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'Krasnogorsk Shooter' to Be Buried in Georgia After Being Found Dead

One of the pistols Georgadze was holding.

The body of Amiran Georgadze, the man suspected of brutally killing four people in the Moscow region last week, will be transported to his native Georgia for burial, the RBC news agency reported Sunday, citing the head of Greentown, a company owned by Georgadze.

According to Alexander Avramenko, Georgadze — who has been dubbed the "Krasnogorsk shooter" in the media — will be buried in the village of Kveda-Sazano in Georgia later this week, the report said.

Georgadze was found dead by investigators in a dacha country home in the village of Timoshkino on Friday evening following a days-long manhunt by the authorities, the Interior Ministry said Friday in an online statement, adding that preliminary evidence suggested he had committed suicide.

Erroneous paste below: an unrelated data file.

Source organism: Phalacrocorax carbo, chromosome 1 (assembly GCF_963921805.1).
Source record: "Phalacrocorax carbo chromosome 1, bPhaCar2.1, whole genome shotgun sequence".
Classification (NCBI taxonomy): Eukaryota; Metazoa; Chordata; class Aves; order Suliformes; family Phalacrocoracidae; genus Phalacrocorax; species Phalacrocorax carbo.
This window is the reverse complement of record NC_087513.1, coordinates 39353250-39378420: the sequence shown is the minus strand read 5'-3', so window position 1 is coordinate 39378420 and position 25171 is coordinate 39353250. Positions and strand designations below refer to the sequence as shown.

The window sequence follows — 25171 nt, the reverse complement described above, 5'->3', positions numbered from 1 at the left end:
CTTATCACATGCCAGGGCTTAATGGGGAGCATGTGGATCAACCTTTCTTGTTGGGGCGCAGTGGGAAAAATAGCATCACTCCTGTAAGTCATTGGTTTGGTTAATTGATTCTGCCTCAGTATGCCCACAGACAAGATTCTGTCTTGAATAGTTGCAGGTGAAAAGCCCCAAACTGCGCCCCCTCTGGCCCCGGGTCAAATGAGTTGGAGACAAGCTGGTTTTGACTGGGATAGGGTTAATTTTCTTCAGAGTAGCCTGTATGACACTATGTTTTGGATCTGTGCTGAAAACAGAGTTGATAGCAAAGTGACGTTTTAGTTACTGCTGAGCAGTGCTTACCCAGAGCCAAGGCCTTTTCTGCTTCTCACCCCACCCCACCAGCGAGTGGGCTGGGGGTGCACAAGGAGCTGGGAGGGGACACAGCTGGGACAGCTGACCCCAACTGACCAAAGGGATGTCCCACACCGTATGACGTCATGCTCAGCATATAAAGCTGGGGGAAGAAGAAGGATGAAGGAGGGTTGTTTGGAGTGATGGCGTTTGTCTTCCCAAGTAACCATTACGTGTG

After noticing a broken window, the owner of the dacha notified the police, who arrived on the scene and discovered Georgadze's body, the Moscow region's Investigative Committee said Saturday in an online statement.

Georgadze, who was found with а gunshot wound to his head, was holding two semi-automatic pistols and was also carrying ammunition and several documents.

A probe has been opened into Georgadze's death and the case will continue to be investigated until "all the circumstances behind and reasons for the committed crimes have been established," the statement said.

Georgadze presumably died on Oct. 19, the report said — the same day he reportedly killed four people, including two local officials: the first deputy mayor of Krasnogorsk, Yury Karaulov, and the head of the local electric company, Georgy Kotlyarenko.

The other victims were Georgadze's business partner Tristan Zakaidze and a local resident.

The village where Georgadze was found is also the location of the head of the Krasnogorsk region Boris Rasskazov's dacha, RBC news website reported Friday, citing three unidentified sources. The report said Georgadze might have wanted to target the politician next, presumably over a business dispute.

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